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Prior to its adaptation as a motion picture, Peter Shaffer's Broadway hit Equus (which ran for almost three years in New York alone) was a magnet for American and US-based actors out to prove their dramatic mettle. The demanding central role of Dr. Martin Dysart, an unhappily married psychologist called in to treat a sexually repressed young man accused of a horrific act of animal cruelty, had been played in the United Kingdom by Alec McCowen and Colin Blakely. For Broadway, the producers went with another Englishman, rising Welsh actor Anthony Hopkins (a quarter century before his career-defining role as face-eating psychiatrist Hannibal Lecter in The Silence of the Lambs, 1991), then being touted as a new Richard Burton. Hopkins was succeeded by Anthony Perkins (then sixteen years out from his career-defining turn as wigged out motelier Norman Bates in Psycho, 1960) as a proposed film version was announced. Both Jack Nicholson and Marlon Brando were instant contenders for the choice role of Dysart; coming up a poor third for consideration was Richard Burton himself, who had by this time in his career become a caricature of himself as he walked through such dire fare as The Klansman (1974) and a needless remake of Brief Encounter (1974).
In 1976, Burton was in the process of a costly second divorce from Elizabeth Taylor and depressed over the untimely death of his friend and fellow Welshman Stanley Baker. Burton's legendary alcoholism required him to audition for the film role of Dysart by playing the part on the stage, where he hadn't done any serious work since 1964. Scared to death, Burton sobered up for the long rehearsal process, buoyed in part by the company of his new 27-year-old girlfriend Suzy Hunt (ex-wife of race car driver James Hunt), and turned the opportunity into a late life comeback. The critics were impressed, the public was pleased and Equus (1977) was his.
Traveling to Canada, Burton arrived to work on Equus under the direction of Sidney Lumet. A veteran of live television, the Philadelphia-born Lumet had enjoyed both significant wins (12 Angry Men , The Pawnbroker ) and losses (The Fugitive Kind , Last of the Mobile Hot Shots ) during the almost two decades since directing his first feature and was by this time coming off the back-to-back successes of Murder on the Orient Express (1974), Dog Day Afternoon (1975) and Network (1976). Prior to the start of principal photography at Kleinberg's Toronto International Film Studio, Lumet had been working with playwright Peter Shaffer for over a year to turn the slightly stylized theatrical piece (in which the imperiled horses were played by muscular men wearing unitards and oversized, tribal-looking wire horse heads) into a viable motion picture. Lumet (who had taken on the project as a favor to Shaffer) had reservations about the philosophy of the piece, which he felt demonized psychoanalysis a tool upon which the director relied heavily during filming. Lumet also had been unhappy with Richard Burton's much-lauded Broadway performance, which he felt amounted to little more than the actor resorting to his usual bag of tricks to deliver a plummy recitative. Although opening up the stage play for the camera to ground the drama in a more cinematically palatable reality, Lumet took Burton back to his hardwired theatrical training to get the best possible performance out of the unstable actor and captured all of Dysart's eight monologues in a single day of filming.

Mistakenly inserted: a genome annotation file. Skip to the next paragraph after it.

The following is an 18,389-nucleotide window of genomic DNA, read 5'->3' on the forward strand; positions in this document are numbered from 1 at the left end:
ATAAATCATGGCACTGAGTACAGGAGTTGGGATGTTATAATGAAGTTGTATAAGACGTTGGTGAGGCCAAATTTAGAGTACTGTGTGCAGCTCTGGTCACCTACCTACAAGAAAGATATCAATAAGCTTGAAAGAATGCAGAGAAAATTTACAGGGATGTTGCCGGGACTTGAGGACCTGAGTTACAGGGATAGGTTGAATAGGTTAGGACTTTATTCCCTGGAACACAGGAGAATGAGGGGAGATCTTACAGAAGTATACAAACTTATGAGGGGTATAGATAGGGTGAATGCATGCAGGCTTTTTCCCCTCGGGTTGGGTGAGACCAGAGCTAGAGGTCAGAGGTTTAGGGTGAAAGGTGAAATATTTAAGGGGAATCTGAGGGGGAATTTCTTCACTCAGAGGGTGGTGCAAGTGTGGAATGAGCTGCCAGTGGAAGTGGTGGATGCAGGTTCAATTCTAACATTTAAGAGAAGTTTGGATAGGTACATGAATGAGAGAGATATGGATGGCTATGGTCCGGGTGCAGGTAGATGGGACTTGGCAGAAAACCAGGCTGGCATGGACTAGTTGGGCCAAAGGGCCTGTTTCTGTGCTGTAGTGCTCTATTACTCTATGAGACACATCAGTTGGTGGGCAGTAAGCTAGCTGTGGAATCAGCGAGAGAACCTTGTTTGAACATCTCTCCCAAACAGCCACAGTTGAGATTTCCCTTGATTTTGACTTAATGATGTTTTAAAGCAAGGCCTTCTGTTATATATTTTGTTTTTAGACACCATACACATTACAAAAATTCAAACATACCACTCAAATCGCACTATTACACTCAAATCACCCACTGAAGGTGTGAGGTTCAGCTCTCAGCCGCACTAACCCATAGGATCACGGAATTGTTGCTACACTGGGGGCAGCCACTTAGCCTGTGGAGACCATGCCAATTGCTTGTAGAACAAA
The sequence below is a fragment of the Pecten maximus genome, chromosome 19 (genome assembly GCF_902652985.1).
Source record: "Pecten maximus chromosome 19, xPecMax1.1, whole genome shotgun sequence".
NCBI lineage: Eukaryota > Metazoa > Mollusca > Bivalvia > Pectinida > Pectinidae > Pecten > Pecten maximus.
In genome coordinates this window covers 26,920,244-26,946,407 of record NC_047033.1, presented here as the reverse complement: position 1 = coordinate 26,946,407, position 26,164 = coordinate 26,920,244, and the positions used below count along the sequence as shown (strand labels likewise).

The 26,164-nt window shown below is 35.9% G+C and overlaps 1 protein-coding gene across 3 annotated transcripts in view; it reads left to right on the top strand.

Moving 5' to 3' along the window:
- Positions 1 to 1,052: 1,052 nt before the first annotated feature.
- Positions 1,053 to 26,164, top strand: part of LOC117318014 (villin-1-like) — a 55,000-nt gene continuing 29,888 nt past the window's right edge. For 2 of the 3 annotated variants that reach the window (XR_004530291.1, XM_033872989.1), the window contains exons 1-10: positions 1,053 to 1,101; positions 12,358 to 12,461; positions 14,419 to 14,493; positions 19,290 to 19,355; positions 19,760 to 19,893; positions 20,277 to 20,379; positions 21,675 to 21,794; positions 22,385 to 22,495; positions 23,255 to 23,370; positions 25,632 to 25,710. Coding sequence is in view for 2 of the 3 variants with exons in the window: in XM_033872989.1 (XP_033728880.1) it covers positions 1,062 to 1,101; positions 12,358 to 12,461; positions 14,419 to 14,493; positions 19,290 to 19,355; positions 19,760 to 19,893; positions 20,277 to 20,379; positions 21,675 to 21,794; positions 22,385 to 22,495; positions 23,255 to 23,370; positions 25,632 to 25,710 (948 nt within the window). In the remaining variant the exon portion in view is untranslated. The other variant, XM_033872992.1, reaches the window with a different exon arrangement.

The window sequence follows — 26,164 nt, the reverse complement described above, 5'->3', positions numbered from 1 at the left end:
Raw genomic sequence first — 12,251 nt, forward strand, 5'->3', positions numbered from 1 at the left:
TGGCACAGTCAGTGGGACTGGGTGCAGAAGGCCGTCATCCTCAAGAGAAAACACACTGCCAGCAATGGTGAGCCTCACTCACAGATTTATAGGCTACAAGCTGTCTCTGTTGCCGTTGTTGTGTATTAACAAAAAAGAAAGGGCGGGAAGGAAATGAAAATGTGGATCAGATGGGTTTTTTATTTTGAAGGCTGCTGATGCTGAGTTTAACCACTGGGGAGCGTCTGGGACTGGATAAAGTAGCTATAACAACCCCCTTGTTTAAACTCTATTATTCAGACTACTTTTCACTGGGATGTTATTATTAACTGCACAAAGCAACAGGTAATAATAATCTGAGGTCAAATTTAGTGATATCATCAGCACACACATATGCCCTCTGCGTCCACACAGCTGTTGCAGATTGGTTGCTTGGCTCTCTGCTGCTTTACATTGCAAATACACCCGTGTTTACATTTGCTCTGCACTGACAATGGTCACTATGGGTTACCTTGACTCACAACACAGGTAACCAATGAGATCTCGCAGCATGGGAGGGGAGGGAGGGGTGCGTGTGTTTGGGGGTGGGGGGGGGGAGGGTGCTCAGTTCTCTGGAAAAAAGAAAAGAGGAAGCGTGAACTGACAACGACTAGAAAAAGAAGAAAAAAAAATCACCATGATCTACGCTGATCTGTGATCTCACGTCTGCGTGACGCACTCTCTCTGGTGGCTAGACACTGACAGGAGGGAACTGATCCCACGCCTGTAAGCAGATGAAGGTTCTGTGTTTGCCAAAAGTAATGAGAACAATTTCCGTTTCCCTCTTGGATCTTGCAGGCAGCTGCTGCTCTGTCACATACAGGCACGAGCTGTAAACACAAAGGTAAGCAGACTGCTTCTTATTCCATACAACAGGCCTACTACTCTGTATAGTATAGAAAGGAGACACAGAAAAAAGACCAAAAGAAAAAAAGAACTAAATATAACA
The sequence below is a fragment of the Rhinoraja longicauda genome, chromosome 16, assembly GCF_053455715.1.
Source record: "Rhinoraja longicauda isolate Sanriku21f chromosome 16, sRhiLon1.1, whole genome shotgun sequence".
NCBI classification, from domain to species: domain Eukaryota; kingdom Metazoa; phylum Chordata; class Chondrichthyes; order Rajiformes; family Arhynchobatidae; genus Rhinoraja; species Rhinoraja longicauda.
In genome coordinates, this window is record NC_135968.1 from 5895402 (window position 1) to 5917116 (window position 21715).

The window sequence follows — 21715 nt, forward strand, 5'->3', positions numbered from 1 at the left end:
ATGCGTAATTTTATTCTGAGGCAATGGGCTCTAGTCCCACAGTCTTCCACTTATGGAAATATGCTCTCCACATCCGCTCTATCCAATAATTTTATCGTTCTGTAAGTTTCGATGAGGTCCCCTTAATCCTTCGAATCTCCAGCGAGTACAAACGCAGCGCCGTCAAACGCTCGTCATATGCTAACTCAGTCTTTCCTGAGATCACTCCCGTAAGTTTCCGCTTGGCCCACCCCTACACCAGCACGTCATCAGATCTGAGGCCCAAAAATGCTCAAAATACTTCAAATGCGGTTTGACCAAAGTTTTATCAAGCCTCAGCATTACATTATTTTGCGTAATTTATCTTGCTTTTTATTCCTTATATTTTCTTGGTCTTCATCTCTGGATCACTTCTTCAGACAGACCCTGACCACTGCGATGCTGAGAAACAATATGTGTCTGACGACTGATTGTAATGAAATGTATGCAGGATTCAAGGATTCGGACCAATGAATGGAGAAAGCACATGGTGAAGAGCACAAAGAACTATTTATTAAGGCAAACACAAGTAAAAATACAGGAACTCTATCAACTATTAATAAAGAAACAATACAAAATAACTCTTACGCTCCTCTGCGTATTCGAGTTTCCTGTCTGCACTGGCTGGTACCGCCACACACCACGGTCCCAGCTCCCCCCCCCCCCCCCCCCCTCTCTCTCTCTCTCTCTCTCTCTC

Writer Peter Shaffer's inspiration for Equus (the name for the genus of animals to which horses belong) had been the true story of a Norfolk youth who blinded six racing horses who were the only witnesses to his role in a clandestine sexual act performed in a stable. Shaffer fictionalized the incident, to which he added dramatic levels of character mirroring (with Dysart and the 17 year-old Alan Strang revealed ultimately as kindred spirits) and game playing (Alan communicates initially only by advertising jingles) that might seem more at home in a play by Shaffer's twin brother Anthony, author of Sleuth. Equus received the "Tony" award for Best Play in 1975, while stage director John Dexter was similarly honored. Actor Peter Firth (who originated the role of Alan Strang in England) and actress Frances Sternhagen were nominated for their work, as was the production's lighting designer.
For the film version of Equus, Burton, Firth and Peter Shaffer all received Academy Award nominations; while the Oscars® went to others, Burton and Firth could content themselves with Golden Globes while costar Jenny Agutter received a British Academy of Film and Television Arts award for "Best Supporting Actress." One extra bit of trivia: Between the stage and screen versions of Equus, Burton acquiesced to play the priest protagonist of John Boorman's Exorcist II: The Heretic (1977), for which he received some of the most scathing reviews of his career.
In 2007, Agutter appeared in the West End revival of Equus as Hester Saloman, the magistrate who places Alan Strang in Martin Dysart's care. In this new production, controversy over the play's required nudity centered not around the fifty-something Agutter but on 17-year-old actor Daniel Radcliffe, star of the mega-successful youth-oriented Harry Potter films.
by Richard Harland Smith
Peter Shaffer interview by Mike Wood, William Inge Center for the Arts
Richard Burton: A Life by Melvyn Bragg
Sidney Lumet interview by David Sterritt, 1977
Sidney Lumet interview by Ralph Applebaum, 1978
Sidney Lumet interview by Michel Ciment, 1982
Sidney Lumet: Film and Literary Vision by Frank R. Cunningham
Jenny Agutter interview by Mark Shenton
Internet Broadway Database